Ursinus College Summer Fellow Lindsay Doyle is discovering a new perspective on the American slavery debate through a local newspaper from the 1850s.
At the request of the Historical Society of Montgomery County, Lindsay, under the guidance of faculty mentor English Professor Rebecca Jaroff, is poring over the delicate newsprint of a Civil War-era newspaper, and discovering a published debate on the morality of slavery between two prominent men of the time who used the Bible to defend their positions.
The project, titled “Civil War Era Newspapers Published in Norristown, Pa.,” is the first look at the contents of The Olive Branch, a temperance newspaper published between 1851 and 1860, first in Doylestown, Pa., then in Norristown, Pa. It was recently discovered among the Historical Society holdings. The Ursinus History Department was one of several area colleges which received a request for help exploring the newspapers, and Lindsay took on the project with Dr. Jaroff, who has written on antebellum literature and history.
The Olive Branch was published by Frank Sellers of Doylestown as a newspaper advocating the temperance philosophy. Soon after delving into the newspaper pages, Lindsay discovered a debate that surfaced between the Rev. John Chambers of Philadelphia and Dr. Joseph Moyer of Hilltown, Bucks County, on slavery and the Fugitive Slave Act. Chambers, a well-known Philadelphia pastor, said slavery was a law that needed to be followed. Moyer, a physician, said it was an “unlawful law.”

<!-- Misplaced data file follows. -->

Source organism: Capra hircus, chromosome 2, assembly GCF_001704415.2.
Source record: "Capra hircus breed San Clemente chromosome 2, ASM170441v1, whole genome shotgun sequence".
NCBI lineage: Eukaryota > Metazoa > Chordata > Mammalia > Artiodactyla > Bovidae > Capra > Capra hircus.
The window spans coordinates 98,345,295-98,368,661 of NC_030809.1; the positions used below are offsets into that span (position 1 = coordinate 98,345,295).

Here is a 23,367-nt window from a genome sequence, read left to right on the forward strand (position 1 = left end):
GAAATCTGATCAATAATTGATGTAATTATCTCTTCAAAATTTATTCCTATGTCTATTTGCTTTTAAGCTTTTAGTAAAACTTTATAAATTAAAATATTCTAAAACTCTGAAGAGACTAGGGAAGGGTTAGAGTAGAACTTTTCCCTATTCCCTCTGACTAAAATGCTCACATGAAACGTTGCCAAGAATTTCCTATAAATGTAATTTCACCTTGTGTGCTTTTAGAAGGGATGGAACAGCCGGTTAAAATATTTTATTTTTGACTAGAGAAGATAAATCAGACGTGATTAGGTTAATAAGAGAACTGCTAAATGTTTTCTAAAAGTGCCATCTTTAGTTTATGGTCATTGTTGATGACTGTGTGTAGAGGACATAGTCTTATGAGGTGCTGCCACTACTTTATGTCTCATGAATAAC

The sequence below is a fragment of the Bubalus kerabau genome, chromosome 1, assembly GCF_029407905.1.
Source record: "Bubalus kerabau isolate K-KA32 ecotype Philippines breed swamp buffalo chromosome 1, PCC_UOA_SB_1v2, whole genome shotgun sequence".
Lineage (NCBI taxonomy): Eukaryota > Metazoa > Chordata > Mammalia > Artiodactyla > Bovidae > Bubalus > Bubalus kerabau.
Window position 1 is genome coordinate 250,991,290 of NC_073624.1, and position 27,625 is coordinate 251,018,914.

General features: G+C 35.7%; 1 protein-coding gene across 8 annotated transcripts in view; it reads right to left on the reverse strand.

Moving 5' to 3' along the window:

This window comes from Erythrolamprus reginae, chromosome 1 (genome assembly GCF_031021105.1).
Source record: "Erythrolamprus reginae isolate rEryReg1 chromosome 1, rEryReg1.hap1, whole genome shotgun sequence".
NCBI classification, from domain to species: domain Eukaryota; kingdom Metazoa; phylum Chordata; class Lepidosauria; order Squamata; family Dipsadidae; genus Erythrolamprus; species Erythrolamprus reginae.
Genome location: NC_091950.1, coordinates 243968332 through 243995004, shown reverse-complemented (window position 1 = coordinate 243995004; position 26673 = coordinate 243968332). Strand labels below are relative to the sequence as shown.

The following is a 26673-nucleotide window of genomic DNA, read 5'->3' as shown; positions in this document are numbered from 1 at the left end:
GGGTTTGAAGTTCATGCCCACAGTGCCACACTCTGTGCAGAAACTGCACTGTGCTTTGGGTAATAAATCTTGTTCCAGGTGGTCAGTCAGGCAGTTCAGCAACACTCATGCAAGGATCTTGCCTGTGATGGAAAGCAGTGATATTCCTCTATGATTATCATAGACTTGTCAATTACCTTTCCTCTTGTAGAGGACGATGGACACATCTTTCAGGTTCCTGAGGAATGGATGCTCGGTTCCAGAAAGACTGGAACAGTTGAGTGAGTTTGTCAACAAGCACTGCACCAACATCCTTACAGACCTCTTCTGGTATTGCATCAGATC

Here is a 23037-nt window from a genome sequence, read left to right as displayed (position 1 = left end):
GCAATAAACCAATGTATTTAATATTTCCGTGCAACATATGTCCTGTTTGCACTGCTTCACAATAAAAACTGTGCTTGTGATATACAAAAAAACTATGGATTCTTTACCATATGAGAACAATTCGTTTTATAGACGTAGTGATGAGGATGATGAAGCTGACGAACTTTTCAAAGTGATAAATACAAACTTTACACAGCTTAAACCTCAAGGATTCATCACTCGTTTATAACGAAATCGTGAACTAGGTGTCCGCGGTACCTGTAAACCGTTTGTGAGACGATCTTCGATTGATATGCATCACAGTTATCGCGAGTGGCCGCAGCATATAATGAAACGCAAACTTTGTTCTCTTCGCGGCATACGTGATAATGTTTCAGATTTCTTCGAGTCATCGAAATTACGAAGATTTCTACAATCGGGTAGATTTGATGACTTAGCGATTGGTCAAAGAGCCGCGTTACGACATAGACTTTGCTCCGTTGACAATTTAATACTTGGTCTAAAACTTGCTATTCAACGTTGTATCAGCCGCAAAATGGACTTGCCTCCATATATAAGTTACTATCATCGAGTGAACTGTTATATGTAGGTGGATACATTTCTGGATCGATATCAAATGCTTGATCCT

“It’s interesting how both men are using the Bible to defend or speak against slavery,” Lindsay says.
The Fugitive Slave Act was enacted as part of The Compromise of 1850 and meant to diffuse secession and a civil war. It required that all escaped slaves were, upon capture, to be returned to their owners, and required citizens of free states to cooperate.
Dr. Jaroff sees the project as an important one that will add to the understanding of the region’s history during the era before the Civil War. “Rev. Chambers was a very prominent figure in Philadelphia,” she notes. “The debate between him and Dr. Moyer contextualizes research done on the Fugitive Slave Act, which was highly controversial because it turned everyone into a potential slave catcher. Here is a conversation on it between two respected men of the era.”
Lindsay, a Troy, N.Y., rising senior, says she became interested in Civil War history after taking a class taught by Professor of History Dallett Hemphill, and was especially intrigued studying the Grimké sisters, who grew up on a plantation but were abolitionists. “It made me interested in this era,” she says.
The Ursinus Summer Fellows program, which offers selected students stipends and housing to do eight weeks of focused research, allows Lindsay to do her research directly from the primary documents at the Historical Society. Lindsay, who is president of the International Relations Club and the student organization Fighting for Ophelia, has worked in the Berman Museum of Art on campus. She sees the summer experience as important for her future interests working in a museum or in archival research.
The Ursinus Summer Fellows program is an eight-week opportunity for some 70 students to work with a faculty mentor on an independent research project or creative project on or off campus. Fellows will present their research in a campus symposium July 25.